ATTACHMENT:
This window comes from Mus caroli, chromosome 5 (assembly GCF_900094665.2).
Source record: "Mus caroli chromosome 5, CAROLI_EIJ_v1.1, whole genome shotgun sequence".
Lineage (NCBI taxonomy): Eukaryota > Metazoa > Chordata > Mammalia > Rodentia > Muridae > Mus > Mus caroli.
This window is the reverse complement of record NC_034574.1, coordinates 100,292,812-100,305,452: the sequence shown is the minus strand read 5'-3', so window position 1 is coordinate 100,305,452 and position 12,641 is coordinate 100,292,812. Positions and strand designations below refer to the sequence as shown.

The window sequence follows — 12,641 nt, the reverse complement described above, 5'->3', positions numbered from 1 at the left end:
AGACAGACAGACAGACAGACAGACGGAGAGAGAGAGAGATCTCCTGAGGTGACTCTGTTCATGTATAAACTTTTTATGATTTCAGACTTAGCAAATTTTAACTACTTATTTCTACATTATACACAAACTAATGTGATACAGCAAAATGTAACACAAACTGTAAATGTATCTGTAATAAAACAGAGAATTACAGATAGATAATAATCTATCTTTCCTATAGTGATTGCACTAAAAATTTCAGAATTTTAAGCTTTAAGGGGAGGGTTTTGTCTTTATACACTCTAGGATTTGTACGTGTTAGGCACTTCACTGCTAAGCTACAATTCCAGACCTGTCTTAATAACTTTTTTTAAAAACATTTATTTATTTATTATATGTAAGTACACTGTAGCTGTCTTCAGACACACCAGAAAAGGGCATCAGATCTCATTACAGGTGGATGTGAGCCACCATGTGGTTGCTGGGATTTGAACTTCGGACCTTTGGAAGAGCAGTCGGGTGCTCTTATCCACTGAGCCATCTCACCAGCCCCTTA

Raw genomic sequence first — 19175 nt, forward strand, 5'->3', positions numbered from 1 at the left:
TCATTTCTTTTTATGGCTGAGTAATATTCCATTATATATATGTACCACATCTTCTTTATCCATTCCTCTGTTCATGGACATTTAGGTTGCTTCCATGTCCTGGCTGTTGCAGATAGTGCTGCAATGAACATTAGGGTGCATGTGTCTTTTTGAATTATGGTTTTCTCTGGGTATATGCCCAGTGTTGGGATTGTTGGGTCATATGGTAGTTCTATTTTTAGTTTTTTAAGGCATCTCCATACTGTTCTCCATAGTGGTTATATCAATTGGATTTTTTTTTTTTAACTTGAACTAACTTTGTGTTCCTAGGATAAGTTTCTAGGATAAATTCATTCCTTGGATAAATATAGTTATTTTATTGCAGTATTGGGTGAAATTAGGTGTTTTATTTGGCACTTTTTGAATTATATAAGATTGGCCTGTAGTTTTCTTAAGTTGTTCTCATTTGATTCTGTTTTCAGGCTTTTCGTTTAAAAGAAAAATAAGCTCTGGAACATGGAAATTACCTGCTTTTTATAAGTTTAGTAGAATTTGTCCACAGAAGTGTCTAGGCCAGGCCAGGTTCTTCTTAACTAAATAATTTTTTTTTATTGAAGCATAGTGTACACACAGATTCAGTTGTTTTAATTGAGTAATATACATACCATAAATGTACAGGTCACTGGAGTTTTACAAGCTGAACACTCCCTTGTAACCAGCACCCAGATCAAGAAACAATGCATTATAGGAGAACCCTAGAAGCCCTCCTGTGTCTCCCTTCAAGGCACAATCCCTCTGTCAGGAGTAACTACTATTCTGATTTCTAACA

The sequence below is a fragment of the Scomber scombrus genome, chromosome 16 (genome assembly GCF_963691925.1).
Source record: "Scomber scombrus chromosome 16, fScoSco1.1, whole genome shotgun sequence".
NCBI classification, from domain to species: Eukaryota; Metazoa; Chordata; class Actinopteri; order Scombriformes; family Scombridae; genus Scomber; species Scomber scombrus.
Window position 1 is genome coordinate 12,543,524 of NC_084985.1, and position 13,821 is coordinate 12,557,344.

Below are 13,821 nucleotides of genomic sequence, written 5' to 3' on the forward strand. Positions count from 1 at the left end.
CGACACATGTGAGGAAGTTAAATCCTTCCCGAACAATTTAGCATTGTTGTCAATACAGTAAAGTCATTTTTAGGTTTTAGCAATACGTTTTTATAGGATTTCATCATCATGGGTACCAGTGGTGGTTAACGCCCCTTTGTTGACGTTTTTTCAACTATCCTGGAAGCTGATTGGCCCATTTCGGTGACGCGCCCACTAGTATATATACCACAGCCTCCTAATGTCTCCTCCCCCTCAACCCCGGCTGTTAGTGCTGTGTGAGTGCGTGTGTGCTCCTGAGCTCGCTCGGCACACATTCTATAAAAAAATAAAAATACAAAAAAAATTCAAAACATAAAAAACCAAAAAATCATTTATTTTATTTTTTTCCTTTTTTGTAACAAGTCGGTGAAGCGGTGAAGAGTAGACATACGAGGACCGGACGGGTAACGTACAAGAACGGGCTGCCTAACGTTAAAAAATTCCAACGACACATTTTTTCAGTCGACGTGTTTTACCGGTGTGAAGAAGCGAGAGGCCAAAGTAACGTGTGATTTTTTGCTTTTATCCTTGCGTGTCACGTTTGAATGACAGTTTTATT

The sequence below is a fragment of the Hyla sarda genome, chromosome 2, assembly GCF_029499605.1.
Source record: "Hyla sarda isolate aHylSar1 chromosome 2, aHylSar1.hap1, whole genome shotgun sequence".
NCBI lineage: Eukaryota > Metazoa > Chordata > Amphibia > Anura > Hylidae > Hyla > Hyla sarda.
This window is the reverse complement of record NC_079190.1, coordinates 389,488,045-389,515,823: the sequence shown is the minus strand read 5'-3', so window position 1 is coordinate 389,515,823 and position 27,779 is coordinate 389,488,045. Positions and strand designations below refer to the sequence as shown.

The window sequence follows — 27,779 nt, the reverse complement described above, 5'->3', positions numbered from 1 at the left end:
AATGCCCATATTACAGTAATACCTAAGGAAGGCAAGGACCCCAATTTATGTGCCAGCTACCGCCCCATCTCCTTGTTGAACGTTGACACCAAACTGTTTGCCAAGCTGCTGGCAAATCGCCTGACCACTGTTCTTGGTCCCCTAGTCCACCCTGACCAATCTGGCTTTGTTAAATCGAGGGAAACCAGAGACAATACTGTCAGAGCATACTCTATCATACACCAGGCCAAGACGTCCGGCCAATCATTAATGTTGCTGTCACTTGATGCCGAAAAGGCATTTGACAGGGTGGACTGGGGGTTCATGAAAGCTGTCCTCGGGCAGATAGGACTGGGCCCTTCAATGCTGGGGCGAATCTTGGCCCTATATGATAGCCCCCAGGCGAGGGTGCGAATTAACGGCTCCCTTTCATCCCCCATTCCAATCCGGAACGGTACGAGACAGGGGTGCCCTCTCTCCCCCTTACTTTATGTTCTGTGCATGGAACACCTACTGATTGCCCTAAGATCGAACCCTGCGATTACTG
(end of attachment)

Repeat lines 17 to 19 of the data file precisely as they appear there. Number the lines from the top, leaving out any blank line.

NCBI lineage: Eukaryota > Metazoa > Chordata > Amphibia > Anura > Hylidae > Hyla > Hyla sarda.
This window is the reverse complement of record NC_079190.1, coordinates 389,488,045-389,515,823: the sequence shown is the minus strand read 5'-3', so window position 1 is coordinate 389,515,823 and position 27,779 is coordinate 389,488,045. Positions and strand designations below refer to the sequence as shown.

The window sequence follows — 27,779 nt, the reverse complement described above, 5'->3', positions numbered from 1 at the left end: